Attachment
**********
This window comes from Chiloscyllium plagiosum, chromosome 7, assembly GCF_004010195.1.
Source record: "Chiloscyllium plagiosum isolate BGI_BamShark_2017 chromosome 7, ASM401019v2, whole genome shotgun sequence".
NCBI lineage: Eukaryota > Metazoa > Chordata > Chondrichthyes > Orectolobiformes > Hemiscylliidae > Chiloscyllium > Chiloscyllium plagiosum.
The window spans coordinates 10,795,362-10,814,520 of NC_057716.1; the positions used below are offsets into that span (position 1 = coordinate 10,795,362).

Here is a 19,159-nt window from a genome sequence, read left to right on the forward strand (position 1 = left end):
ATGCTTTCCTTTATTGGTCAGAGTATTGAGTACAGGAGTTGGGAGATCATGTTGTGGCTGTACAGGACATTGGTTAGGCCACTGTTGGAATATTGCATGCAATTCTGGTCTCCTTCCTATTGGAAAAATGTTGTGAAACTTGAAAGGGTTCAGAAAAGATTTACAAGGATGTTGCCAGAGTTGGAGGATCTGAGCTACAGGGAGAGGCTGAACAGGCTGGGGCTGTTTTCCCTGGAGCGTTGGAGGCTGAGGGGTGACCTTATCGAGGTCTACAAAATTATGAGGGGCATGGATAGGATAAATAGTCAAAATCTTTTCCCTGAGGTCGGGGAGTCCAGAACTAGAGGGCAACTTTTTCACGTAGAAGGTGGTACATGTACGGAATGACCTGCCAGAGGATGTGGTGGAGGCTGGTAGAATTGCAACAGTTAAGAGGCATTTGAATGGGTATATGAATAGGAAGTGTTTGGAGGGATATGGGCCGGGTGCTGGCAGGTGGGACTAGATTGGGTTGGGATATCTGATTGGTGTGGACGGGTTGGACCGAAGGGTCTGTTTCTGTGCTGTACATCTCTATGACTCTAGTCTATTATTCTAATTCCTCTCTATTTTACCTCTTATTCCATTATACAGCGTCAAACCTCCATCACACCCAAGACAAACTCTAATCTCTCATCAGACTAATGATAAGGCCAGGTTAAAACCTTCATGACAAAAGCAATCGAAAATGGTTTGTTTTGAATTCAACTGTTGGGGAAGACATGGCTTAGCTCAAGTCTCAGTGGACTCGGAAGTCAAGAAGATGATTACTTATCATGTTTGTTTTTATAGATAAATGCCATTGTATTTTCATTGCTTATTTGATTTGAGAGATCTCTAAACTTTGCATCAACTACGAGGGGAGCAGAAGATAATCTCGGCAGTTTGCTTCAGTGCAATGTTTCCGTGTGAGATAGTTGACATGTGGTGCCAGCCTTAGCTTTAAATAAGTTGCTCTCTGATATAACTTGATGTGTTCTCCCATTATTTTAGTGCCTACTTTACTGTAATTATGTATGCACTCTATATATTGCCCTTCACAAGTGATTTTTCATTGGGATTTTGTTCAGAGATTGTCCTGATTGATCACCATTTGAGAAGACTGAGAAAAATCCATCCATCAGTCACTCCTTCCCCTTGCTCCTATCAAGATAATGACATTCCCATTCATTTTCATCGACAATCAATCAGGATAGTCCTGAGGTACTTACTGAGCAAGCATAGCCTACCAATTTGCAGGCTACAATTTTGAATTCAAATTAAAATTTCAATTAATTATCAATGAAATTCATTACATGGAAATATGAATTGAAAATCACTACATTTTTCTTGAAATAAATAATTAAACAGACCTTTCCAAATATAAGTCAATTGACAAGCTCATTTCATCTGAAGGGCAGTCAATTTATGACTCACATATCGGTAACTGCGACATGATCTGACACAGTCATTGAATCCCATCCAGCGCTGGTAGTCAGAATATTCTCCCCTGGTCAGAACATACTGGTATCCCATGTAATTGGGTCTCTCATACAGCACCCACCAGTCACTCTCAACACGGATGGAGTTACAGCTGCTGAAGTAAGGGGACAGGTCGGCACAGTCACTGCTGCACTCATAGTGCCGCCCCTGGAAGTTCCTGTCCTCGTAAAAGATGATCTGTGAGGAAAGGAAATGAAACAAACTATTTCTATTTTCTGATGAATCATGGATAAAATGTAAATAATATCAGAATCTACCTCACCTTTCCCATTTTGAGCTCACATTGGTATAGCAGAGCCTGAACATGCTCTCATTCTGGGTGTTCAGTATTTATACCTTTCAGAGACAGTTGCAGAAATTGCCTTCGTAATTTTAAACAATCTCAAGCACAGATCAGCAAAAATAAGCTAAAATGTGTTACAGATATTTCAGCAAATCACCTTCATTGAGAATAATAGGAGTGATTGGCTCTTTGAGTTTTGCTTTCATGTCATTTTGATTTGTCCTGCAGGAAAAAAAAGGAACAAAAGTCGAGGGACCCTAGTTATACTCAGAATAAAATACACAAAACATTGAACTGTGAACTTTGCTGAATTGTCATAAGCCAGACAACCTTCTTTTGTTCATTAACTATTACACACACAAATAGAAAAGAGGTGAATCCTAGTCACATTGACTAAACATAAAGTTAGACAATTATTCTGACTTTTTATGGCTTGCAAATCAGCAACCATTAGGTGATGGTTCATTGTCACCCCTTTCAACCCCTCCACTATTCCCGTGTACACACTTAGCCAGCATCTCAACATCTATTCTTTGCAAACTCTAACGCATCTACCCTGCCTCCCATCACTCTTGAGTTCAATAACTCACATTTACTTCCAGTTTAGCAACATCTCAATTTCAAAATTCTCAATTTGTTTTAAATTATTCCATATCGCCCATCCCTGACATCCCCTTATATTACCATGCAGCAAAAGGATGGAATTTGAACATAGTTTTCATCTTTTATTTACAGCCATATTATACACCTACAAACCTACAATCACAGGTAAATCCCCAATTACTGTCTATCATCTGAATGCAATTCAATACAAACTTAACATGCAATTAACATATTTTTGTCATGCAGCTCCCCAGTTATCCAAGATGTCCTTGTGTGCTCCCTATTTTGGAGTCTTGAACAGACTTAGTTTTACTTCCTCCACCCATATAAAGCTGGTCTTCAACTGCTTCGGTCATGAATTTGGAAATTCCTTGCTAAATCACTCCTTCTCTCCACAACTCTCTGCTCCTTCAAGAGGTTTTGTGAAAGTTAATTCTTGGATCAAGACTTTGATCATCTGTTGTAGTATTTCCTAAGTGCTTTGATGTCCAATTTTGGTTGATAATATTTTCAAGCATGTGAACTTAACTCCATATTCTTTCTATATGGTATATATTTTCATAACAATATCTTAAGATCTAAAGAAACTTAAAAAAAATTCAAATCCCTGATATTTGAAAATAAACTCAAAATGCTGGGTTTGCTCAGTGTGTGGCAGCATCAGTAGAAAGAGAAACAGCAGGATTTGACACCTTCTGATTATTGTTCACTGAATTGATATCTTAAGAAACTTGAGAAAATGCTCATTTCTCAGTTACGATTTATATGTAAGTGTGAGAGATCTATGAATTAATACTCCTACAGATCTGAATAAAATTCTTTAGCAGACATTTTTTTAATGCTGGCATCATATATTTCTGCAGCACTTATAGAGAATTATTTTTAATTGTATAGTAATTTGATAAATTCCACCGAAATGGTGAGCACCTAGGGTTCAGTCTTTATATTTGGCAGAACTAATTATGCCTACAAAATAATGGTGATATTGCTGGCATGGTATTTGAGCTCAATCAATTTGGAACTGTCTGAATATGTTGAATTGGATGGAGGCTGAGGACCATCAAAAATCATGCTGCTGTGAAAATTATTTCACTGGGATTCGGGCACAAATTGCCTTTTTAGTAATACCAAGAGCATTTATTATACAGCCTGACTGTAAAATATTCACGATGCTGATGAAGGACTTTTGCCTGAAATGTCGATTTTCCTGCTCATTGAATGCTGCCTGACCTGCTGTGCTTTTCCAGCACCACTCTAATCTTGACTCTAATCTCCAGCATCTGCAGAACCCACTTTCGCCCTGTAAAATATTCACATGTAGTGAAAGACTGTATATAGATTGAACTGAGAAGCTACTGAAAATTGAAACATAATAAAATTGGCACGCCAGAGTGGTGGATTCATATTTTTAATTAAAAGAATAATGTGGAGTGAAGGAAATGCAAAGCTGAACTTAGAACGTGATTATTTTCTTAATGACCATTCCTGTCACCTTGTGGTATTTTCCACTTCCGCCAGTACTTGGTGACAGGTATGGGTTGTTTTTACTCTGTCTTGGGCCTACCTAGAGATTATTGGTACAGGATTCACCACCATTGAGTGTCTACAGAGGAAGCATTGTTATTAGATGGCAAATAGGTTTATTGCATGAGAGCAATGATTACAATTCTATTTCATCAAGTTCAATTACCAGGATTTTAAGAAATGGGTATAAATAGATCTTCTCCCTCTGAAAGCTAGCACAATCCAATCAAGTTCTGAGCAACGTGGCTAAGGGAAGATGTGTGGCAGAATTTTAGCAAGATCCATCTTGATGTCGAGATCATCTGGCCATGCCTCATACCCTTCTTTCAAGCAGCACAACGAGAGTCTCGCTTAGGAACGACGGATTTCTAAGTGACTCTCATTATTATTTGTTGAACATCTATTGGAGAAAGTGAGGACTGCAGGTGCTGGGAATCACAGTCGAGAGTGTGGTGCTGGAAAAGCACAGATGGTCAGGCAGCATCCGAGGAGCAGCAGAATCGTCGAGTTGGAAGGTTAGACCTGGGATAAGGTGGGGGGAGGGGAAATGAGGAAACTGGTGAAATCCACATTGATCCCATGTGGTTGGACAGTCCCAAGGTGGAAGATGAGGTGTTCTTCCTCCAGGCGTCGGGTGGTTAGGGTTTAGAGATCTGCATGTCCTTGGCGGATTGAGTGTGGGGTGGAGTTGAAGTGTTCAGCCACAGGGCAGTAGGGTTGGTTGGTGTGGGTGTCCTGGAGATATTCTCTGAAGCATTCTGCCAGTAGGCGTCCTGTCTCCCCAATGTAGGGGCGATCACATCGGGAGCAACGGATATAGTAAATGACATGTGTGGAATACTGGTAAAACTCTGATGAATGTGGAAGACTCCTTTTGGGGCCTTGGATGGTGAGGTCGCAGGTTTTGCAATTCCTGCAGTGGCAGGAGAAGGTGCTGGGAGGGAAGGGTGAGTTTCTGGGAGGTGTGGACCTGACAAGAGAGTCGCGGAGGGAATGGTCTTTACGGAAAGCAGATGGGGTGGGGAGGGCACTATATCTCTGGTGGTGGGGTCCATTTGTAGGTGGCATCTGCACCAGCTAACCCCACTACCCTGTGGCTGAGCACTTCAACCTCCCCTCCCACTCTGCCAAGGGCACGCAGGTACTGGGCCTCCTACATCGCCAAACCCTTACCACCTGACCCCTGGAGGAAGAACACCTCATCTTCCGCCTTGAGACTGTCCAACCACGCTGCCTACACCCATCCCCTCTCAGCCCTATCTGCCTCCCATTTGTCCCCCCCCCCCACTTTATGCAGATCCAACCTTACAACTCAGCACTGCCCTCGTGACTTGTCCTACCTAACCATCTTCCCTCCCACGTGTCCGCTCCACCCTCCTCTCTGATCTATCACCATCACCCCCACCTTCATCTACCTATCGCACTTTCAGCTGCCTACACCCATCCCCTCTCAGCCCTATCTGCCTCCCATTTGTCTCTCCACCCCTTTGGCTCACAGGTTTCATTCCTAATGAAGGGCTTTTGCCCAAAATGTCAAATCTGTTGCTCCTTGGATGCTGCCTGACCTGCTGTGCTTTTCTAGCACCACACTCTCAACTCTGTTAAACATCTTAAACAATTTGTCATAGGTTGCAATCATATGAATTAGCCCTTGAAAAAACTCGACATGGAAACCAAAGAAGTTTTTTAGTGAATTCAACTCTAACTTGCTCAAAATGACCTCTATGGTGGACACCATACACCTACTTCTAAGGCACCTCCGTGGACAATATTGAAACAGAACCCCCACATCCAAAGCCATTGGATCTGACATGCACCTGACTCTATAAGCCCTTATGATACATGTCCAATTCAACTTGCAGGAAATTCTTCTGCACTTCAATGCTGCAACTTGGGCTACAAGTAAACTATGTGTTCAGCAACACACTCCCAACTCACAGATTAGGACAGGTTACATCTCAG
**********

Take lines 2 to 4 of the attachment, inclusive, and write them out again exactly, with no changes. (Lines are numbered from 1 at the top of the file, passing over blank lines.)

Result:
Source record: "Chiloscyllium plagiosum isolate BGI_BamShark_2017 chromosome 7, ASM401019v2, whole genome shotgun sequence".
NCBI lineage: Eukaryota > Metazoa > Chordata > Chondrichthyes > Orectolobiformes > Hemiscylliidae > Chiloscyllium > Chiloscyllium plagiosum.
The window spans coordinates 10,795,362-10,814,520 of NC_057716.1; the positions used below are offsets into that span (position 1 = coordinate 10,795,362).